The D Word

Since November I’ve been dealing with bouts of depression. Yes, that’s the D word people often do not want to speak on because the stigma of it all. I don’t want to speak on it because the ‘ole, what will people think comes into play, as if it screams something is wrong with me. I deal with it in waves, but most recently as a freak of an injury started getting worse, so too was my depression.

I had a boot on my foot by December and it felt like a boot on my life. The more pain I had, and less that I could do, the more I let it affect me. Then add in the holidays and regular life stressors, I was a big ‘ole bag of emotions. When depression hits, it affects what I need to do for myself and what I like to do, such as my blogging. I start procrastinating, I often feel tired and I’m searching for words that won’t come. Then I feel bad because I haven’t posted in a long time, that I’m not doing more in my advocacy and BOOM, I’m the hamster on the wheel.

But one day I needed to remind myself of why I started this blog. It wasn’t for me to be perfect in how I run it, but to inform, to provide resources, and most importantly to share my journey. Warts and all, whether as a caregiver or not, depression has been a thread through it all.

When I was caring for my mom, I started seeing a therapist. I knew I needed to speak to someone other than my friends, and my dog. I needed  coping skills, but most importantly I needed to talk and release. I didn’t think I was depressed. My therapist said I was, I disagreed, she was right. Depression doesn’t always manifest in being sad or down. Even though I wasn’t those things, being mom’s caregiver was all consuming, and in moving forward towards those things that I could move forward to, I didn’t. I was stuck and that feeling of being stuck is a form of depression.

I still deal with the loss of my mom, my Polo, my dad (even though it’s been 22 years), and the loss of the life I had. I allowed myself to fall into the gloom of feeling less than because my life isn’t what I wish it to be, and it’s taken a toll. Most days moving from the fog appears be a bigger challenge that I care to tackle. I’m uncomfortable where I’m at and yet challenged to get unstuck….oh depression. But they say, “your thoughts become things” and for change to happen, I have to work on how I think about things.

Now I won’t dismiss anti-depressants because I’ve been on them too, they work and I’m considering them again. I’m addressing this because there are some people who are of the “no drugs for me” policy, but I say one shouldn’t judge and you have to do what gets you feeling good and functional.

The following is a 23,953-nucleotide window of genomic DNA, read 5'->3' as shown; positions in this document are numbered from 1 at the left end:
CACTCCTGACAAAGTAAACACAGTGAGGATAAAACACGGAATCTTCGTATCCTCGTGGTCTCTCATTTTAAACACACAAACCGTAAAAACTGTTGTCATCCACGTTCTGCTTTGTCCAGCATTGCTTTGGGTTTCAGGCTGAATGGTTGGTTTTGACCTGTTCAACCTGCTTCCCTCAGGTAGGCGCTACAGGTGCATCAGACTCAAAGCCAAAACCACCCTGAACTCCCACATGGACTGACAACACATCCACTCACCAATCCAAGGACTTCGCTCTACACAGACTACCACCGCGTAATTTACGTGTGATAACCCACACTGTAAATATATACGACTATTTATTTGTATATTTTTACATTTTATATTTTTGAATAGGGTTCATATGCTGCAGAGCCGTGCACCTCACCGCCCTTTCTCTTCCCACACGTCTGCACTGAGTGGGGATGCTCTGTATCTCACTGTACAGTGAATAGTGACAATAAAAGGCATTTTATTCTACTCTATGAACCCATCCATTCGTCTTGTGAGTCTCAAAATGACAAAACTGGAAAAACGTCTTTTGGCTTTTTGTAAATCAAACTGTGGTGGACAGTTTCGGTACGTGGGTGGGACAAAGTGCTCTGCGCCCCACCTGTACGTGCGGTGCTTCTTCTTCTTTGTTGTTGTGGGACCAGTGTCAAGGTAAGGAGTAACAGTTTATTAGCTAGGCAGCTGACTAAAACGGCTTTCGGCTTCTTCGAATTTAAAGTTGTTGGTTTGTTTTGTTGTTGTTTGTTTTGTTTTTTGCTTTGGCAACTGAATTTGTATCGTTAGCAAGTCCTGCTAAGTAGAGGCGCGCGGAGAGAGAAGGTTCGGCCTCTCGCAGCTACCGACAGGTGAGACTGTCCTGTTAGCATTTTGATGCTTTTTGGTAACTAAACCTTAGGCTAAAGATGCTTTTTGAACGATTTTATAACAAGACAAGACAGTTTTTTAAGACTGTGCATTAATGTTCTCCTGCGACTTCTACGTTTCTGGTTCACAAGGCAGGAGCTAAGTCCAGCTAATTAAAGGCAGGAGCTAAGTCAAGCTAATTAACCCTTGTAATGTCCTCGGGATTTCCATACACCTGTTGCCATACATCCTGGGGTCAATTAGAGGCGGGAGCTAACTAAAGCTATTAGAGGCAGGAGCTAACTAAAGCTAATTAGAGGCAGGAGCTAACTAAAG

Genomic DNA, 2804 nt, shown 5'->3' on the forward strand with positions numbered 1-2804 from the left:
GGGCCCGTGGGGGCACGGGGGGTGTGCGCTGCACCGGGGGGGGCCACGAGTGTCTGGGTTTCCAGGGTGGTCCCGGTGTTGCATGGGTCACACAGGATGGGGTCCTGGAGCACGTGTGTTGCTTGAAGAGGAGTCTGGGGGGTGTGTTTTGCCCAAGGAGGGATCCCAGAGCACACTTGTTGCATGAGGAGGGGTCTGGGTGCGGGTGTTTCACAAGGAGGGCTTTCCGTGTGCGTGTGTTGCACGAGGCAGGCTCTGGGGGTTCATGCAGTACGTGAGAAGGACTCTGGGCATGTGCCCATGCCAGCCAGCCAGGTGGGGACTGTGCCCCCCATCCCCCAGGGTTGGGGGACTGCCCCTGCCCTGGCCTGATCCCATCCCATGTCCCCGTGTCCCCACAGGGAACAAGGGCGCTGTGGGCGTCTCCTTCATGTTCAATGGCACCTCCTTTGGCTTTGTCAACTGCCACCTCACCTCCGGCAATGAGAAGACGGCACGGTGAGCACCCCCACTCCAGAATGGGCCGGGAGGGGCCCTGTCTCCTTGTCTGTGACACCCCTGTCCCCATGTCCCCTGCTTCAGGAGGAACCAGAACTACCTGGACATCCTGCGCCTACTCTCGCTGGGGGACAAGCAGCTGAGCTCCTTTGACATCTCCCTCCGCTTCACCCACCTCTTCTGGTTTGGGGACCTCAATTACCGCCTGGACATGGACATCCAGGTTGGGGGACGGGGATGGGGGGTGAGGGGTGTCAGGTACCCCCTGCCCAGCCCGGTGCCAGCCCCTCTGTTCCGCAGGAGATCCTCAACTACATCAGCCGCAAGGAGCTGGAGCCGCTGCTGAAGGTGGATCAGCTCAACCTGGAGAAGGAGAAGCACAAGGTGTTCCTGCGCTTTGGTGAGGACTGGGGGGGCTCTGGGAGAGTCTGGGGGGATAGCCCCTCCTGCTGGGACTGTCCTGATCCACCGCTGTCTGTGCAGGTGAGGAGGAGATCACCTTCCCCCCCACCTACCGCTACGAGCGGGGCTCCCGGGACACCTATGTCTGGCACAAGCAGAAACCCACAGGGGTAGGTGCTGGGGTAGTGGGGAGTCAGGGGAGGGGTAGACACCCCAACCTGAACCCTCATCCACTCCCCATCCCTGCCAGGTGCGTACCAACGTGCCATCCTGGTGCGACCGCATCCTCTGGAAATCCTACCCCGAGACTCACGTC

A big difference for me these past years is that I can feel the wave of depression coming on. I can’t always stop it, but I acknowledge it, and ride it through and let the emotional chips fall where they may.

Thankfully, as I write this today, I am in a lighter place. Pains have started easing in one area, and though I’m still dealing with other health issues, I’m working to get out of my feels and into a it’s now or never mode. I also intend on getting another therapist. It’s been years since I’ve gone regularly and it can only help as I move forward. I recommend therapy for anyone whether you’re going through something or not. It helps to have another opinion, another outlet and/or voice of reasoning. It’s important to take any steps you can for optimal mental and physical wellness.

I wish you well on your mental health and wealth journey.

 

 

 

If you have questions about mental health issues including:

  • Symptoms of mental health conditions
  • Treatment options
  • Local support groups and services
  • Education programs
  • Helping family members get treatment
  • Programs to help find jobs
  • Legal issues (the NAMI Legal Resource Service can connect individuals with attorneys in their area but does not have the resources to provide individual representation)

Contact the National Alliance on Mental Illness (NAMI) who  can be reached Monday through Friday, 10 am–6 pm, ET; 1-800-950-NAMI (6264) or info@nami.org.

or

National Suicide Prevention Hotline (open 24/7): 1-800-273-8255.

Samaritans 24 Hour Crisis Hotline (open 24/7): 212-673-3000